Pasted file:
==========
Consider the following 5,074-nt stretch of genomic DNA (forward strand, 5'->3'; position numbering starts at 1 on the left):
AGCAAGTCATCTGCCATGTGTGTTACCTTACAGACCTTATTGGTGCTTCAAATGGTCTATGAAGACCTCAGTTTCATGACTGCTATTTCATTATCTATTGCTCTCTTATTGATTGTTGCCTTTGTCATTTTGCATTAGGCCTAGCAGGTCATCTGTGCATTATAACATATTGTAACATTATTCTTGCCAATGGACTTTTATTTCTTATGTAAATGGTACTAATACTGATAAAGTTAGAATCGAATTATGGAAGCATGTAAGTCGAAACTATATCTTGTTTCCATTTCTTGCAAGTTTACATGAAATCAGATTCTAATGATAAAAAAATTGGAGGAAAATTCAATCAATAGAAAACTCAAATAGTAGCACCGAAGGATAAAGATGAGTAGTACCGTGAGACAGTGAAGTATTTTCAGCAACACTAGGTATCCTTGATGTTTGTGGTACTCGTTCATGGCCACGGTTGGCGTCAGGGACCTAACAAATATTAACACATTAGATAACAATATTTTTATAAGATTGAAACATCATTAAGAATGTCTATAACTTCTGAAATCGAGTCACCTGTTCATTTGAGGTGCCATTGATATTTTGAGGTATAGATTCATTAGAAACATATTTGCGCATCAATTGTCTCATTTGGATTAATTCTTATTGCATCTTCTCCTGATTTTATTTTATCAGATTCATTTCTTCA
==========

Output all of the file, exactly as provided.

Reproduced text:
Consider the following 5,074-nt stretch of genomic DNA (forward strand, 5'->3'; position numbering starts at 1 on the left):
AGCAAGTCATCTGCCATGTGTGTTACCTTACAGACCTTATTGGTGCTTCAAATGGTCTATGAAGACCTCAGTTTCATGACTGCTATTTCATTATCTATTGCTCTCTTATTGATTGTTGCCTTTGTCATTTTGCATTAGGCCTAGCAGGTCATCTGTGCATTATAACATATTGTAACATTATTCTTGCCAATGGACTTTTATTTCTTATGTAAATGGTACTAATACTGATAAAGTTAGAATCGAATTATGGAAGCATGTAAGTCGAAACTATATCTTGTTTCCATTTCTTGCAAGTTTACATGAAATCAGATTCTAATGATAAAAAAATTGGAGGAAAATTCAATCAATAGAAAACTCAAATAGTAGCACCGAAGGATAAAGATGAGTAGTACCGTGAGACAGTGAAGTATTTTCAGCAACACTAGGTATCCTTGATGTTTGTGGTACTCGTTCATGGCCACGGTTGGCGTCAGGGACCTAACAAATATTAACACATTAGATAACAATATTTTTATAAGATTGAAACATCATTAAGAATGTCTATAACTTCTGAAATCGAGTCACCTGTTCATTTGAGGTGCCATTGATATTTTGAGGTATAGATTCATTAGAAACATATTTGCGCATCAATTGTCTCATTTGGATTAATTCTTATTGCATCTTCTCCTGATTTTATTTTATCAGATTCATTTCTTCA